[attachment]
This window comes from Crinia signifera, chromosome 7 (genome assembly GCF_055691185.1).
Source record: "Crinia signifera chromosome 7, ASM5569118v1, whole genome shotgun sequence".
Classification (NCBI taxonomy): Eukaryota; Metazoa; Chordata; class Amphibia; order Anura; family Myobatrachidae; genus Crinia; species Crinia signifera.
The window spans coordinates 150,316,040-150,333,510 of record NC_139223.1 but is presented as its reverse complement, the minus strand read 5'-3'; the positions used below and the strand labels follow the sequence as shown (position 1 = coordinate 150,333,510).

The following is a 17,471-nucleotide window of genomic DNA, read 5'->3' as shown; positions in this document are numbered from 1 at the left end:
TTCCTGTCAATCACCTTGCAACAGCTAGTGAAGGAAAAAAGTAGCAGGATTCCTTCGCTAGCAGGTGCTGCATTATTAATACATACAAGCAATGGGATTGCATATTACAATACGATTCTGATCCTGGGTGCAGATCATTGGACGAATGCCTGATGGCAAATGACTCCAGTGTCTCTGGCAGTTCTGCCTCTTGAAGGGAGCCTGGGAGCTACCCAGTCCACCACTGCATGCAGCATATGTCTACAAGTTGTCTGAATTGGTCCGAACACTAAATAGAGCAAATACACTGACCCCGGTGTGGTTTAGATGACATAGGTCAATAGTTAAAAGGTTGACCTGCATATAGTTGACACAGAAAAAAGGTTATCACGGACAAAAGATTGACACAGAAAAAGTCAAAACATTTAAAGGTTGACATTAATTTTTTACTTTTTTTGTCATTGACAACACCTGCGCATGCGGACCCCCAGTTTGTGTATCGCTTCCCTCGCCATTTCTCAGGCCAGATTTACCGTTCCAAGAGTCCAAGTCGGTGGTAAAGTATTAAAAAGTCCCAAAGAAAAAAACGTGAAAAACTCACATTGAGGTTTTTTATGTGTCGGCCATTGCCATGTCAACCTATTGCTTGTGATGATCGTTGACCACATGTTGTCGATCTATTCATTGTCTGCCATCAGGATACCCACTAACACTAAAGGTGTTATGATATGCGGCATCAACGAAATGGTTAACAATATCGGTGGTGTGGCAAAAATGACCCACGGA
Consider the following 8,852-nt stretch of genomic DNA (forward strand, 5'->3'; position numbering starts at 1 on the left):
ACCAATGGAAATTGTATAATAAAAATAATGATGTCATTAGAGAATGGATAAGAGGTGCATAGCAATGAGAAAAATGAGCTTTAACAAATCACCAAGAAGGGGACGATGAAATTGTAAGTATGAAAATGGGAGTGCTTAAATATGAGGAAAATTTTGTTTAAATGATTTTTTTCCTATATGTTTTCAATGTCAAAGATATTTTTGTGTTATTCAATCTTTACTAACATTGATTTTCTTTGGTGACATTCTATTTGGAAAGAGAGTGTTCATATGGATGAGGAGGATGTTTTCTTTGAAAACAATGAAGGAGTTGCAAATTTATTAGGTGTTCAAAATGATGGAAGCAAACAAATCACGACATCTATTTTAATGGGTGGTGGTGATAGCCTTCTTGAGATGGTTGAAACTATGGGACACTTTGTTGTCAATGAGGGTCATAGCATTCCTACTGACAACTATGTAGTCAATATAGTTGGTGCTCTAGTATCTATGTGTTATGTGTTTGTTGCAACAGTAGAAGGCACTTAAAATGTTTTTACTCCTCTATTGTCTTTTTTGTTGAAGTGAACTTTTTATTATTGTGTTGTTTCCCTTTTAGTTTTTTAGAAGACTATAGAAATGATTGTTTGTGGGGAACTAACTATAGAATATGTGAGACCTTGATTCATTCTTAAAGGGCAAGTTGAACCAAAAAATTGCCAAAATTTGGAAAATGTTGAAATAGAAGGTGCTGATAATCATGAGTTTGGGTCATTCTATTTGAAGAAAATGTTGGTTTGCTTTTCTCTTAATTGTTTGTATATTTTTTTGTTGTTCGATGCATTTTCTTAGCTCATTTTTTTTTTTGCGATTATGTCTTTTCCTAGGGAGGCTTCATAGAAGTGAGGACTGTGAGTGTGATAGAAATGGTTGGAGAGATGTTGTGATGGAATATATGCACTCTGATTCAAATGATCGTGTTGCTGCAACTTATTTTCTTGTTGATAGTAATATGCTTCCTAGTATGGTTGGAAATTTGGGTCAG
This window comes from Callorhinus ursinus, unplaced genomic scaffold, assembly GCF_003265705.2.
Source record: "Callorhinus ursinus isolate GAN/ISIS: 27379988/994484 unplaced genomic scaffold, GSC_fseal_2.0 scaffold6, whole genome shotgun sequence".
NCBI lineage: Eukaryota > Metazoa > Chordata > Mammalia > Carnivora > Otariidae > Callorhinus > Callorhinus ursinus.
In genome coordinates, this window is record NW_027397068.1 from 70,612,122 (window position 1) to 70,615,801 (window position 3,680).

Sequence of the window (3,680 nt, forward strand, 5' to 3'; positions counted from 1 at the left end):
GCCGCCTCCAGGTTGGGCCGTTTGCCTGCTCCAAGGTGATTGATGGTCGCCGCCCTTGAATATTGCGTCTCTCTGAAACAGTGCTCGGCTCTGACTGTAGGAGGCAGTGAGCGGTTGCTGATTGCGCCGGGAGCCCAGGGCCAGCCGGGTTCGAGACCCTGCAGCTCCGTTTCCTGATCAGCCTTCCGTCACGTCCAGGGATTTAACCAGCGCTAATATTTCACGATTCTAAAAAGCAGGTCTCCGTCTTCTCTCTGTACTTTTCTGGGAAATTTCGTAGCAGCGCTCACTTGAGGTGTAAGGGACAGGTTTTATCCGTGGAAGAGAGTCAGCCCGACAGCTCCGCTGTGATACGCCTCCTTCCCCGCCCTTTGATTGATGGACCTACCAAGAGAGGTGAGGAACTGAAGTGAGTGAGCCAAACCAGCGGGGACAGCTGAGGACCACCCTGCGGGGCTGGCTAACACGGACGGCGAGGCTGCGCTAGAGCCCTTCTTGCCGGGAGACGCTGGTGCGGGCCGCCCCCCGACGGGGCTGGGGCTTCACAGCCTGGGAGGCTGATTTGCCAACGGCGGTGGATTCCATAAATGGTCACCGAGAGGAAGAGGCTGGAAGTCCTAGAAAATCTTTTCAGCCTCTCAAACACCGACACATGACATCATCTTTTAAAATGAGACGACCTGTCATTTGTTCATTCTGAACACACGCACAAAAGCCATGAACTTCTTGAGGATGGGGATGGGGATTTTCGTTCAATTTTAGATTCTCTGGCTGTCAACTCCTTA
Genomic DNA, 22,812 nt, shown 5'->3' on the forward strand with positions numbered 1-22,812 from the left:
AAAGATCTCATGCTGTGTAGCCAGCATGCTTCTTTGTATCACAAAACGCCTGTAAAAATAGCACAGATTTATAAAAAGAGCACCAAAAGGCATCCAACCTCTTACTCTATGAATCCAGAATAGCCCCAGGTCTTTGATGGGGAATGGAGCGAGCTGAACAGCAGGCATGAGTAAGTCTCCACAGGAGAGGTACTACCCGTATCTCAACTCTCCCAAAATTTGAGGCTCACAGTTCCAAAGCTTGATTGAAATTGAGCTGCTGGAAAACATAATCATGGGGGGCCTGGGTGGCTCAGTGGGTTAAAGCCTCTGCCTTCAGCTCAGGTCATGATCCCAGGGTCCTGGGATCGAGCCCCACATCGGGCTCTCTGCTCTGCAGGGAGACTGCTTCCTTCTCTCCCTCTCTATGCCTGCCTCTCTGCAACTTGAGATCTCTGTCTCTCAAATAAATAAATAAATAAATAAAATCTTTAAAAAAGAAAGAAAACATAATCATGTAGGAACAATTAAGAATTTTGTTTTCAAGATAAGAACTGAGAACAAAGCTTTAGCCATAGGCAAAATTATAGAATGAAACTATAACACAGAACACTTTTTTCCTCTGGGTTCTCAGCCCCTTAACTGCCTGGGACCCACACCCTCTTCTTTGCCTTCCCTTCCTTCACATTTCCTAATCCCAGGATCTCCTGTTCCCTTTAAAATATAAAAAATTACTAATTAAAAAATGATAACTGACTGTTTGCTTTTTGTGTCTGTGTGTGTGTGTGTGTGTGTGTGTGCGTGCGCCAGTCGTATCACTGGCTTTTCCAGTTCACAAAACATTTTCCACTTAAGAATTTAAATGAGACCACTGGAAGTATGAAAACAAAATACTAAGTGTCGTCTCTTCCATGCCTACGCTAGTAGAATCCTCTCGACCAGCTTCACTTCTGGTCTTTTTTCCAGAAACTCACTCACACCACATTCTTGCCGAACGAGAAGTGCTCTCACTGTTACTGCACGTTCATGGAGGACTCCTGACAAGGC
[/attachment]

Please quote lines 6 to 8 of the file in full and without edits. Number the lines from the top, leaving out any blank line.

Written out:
TTCCTGTCAATCACCTTGCAACAGCTAGTGAAGGAAAAAAGTAGCAGGATTCCTTCGCTAGCAGGTGCTGCATTATTAATACATACAAGCAATGGGATTGCATATTACAATACGATTCTGATCCTGGGTGCAGATCATTGGACGAATGCCTGATGGCAAATGACTCCAGTGTCTCTGGCAGTTCTGCCTCTTGAAGGGAGCCTGGGAGCTACCCAGTCCACCACTGCATGCAGCATATGTCTACAAGTTGTCTGAATTGGTCCGAACACTAAATAGAGCAAATACACTGACCCCGGTGTGGTTTAGATGACATAGGTCAATAGTTAAAAGGTTGACCTGCATATAGTTGACACAGAAAAAAGGTTATCACGGACAAAAGATTGACACAGAAAAAGTCAAAACATTTAAAGGTTGACATTAATTTTTTACTTTTTTTGTCATTGACAACACCTGCGCATGCGGACCCCCAGTTTGTGTATCGCTTCCCTCGCCATTTCTCAGGCCAGATTTACCGTTCCAAGAGTCCAAGTCGGTGGTAAAGTATTAAAAAGTCCCAAAGAAAAAAACGTGAAAAACTCACATTGAGGTTTTTTATGTGTCGGCCATTGCCATGTCAACCTATTGCTTGTGATGATCGTTGACCACATGTTGTCGATCTATTCATTGTCTGCCATCAGGATACCCACTAACACTAAAGGTGTTATGATATGCGGCATCAACGAAATGGTTAACAATATCGGTGGTGTGGCAAAAATGACCCACGGA
Consider the following 8,852-nt stretch of genomic DNA (forward strand, 5'->3'; position numbering starts at 1 on the left):
ACCAATGGAAATTGTATAATAAAAATAATGATGTCATTAGAGAATGGATAAGAGGTGCATAGCAATGAGAAAAATGAGCTTTAACAAATCACCAAGAAGGGGACGATGAAATTGTAAGTATGAAAATGGGAGTGCTTAAATATGAGGAAAATTTTGTTTAAATGATTTTTTTCCTATATGTTTTCAATGTCAAAGATATTTTTGTGTTATTCAATCTTTACTAACATTGATTTTCTTTGGTGACATTCTATTTGGAAAGAGAGTGTTCATATGGATGAGGAGGATGTTTTCTTTGAAAACAATGAAGGAGTTGCAAATTTATTAGGTGTTCAAAATGATGGAAGCAAACAAATCACGACATCTATTTTAATGGGTGGTGGTGATAGCCTTCTTGAGATGGTTGAAACTATGGGACACTTTGTTGTCAATGAGGGTCATAGCATTCCTACTGACAACTATGTAGTCAATATAGTTGGTGCTCTAGTATCTATGTGTTATGTGTTTGTTGCAACAGTAGAAGGCACTTAAAATGTTTTTACTCCTCTATTGTCTTTTTTGTTGAAGTGAACTTTTTATTATTGTGTTGTTTCCCTTTTAGTTTTTTAGAAGACTATAGAAATGATTGTTTGTGGGGAACTAACTATAGAATATGTGAGACCTTGATTCATTCTTAAAGGGCAAGTTGAACCAAAAAATTGCCAAAATTTGGAAAATGTTGAAATAGAAGGTGCTGATAATCATGAGTTTGGGTCATTCTATTTGAAGAAAATGTTGGTTTGCTTTTCTCTTAATTGTTTGTATATTTTTTTGTTGTTCGATGCATTTTCTTAGCTCATTTTTTTTTTTGCGATTATGTCTTTTCCTAGGGAGGCTTCATAGAAGTGAGGACTGTGAGTGTGATAGAAATGGTTGGAGAGATGTTGTGATGGAATATATGCACTCTGATTCAAATGATCGTGTTGCTGCAACTTATTTTCTTGTTGATAGTAATATGCTTCCTAGTATGGTTGGAAATTTGGGTCAG